The UNSC delegation visited the Afghan capital Kabul and met with Afghan officials on Jan 13-15 after over 7 years.
The delegation that included representatives from all five permanent members of China, France, Russian Federation, the United Kingdom, and the U.S. expressed concerns over the transparency in the election process of Afghanistan.
“We stress over the transparency of the upcoming elections. Afghans and the international partners should jointly work to eliminate concerns,” said Mahmoud Saikal, ambassador and permanent representative of Afghanistan to UN.
Afghan election officials during a meeting with UNSC delegation have briefed on the preparations for the upcoming parliamentary and district council elections in 2018, including the development of an improved voter registry.
“Council members underscored the importance of continued progress on electoral reforms and towards the holding of free and fair, as well as timely, credible and inclusive parliamentary and presidential elections in 2018 and 2019, respectively. They reiterated the need to increase women’s participation in the election,” the statement said.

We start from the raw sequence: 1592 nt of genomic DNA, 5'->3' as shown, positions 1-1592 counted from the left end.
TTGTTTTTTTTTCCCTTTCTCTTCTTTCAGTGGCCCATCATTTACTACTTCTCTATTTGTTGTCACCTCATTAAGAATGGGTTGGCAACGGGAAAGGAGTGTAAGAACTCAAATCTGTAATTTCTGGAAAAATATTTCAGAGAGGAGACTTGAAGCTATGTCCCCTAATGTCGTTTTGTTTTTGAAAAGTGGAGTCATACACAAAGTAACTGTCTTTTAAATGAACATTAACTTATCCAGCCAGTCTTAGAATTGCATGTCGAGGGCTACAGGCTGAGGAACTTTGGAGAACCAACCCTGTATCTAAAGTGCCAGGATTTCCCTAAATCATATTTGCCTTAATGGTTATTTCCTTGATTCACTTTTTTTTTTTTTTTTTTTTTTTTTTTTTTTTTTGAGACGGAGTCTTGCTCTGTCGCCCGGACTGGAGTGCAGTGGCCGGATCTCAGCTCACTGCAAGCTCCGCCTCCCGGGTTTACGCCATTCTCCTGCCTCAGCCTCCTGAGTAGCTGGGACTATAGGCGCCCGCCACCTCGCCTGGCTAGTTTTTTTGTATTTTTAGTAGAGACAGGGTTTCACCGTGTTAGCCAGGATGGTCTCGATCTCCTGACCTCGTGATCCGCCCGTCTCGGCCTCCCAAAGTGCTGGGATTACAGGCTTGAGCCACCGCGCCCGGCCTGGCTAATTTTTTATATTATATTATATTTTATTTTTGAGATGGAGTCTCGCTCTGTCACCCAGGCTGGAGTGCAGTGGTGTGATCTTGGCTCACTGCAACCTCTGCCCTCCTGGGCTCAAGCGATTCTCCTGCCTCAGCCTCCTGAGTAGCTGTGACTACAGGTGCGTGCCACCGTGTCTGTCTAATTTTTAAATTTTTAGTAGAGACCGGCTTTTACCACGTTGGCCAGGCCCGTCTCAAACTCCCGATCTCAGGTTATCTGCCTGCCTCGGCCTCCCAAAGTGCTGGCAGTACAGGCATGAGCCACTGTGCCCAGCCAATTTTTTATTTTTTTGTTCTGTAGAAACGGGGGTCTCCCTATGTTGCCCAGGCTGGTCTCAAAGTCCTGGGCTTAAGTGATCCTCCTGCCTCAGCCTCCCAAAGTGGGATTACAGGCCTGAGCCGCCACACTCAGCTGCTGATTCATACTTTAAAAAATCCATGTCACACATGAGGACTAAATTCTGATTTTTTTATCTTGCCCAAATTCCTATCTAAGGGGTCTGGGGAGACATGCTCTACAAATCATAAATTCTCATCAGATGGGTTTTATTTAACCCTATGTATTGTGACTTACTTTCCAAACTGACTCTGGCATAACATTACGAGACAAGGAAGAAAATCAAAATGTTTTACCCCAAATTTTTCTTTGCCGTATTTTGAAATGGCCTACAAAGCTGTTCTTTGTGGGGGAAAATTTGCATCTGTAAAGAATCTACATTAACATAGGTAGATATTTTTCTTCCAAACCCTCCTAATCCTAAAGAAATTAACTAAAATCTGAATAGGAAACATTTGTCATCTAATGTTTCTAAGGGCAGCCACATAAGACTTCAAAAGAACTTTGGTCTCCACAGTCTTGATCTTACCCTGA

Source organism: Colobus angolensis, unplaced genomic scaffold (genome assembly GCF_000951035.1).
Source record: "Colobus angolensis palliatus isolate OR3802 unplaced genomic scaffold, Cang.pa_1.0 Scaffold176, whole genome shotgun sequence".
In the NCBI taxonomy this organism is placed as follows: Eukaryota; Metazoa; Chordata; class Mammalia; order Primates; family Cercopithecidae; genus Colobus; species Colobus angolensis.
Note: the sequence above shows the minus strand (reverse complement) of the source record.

The Afghanistan Independent Electoral Commission (IEC) has announced that July 7, 2018, will be National Election Day and that on that day Afghans will elect their representatives to the House of Representatives of the National Assembly and to the country’s district councils.
“IEC attempts to hold a transparent election and the priority is transparency,” said Abdul Badi Sayad, the spokesman of IEC.
Afghanistan’s last election the 2014 presidential poll nearly ended in disaster, with the top two candidates at loggerheads over who really won amid rampant accusations of fraud.
A deal brokered by then-U.S. Secretary of State John Kerry led to the formulation of the National Unity Government (NUG), with Ashraf Ghani as president and Abdullah Abdullah in the newly created position of chief executive officer.
The electoral observing and monitoring institutions are not sure over the IEC’s efforts and their commitments for transparency.
“The IEC announced its plans but we have not witnessed any progress. At least we should see the voters’ lists,” said Jandad Spin Ghar, head of monitoring foundation from Afghanistan elections.
It would seem impossible for Afghanistan to manage an election as soon as next summer, but further delay pushes the image of even a nascent democracy in the country into the realm of true absurdity.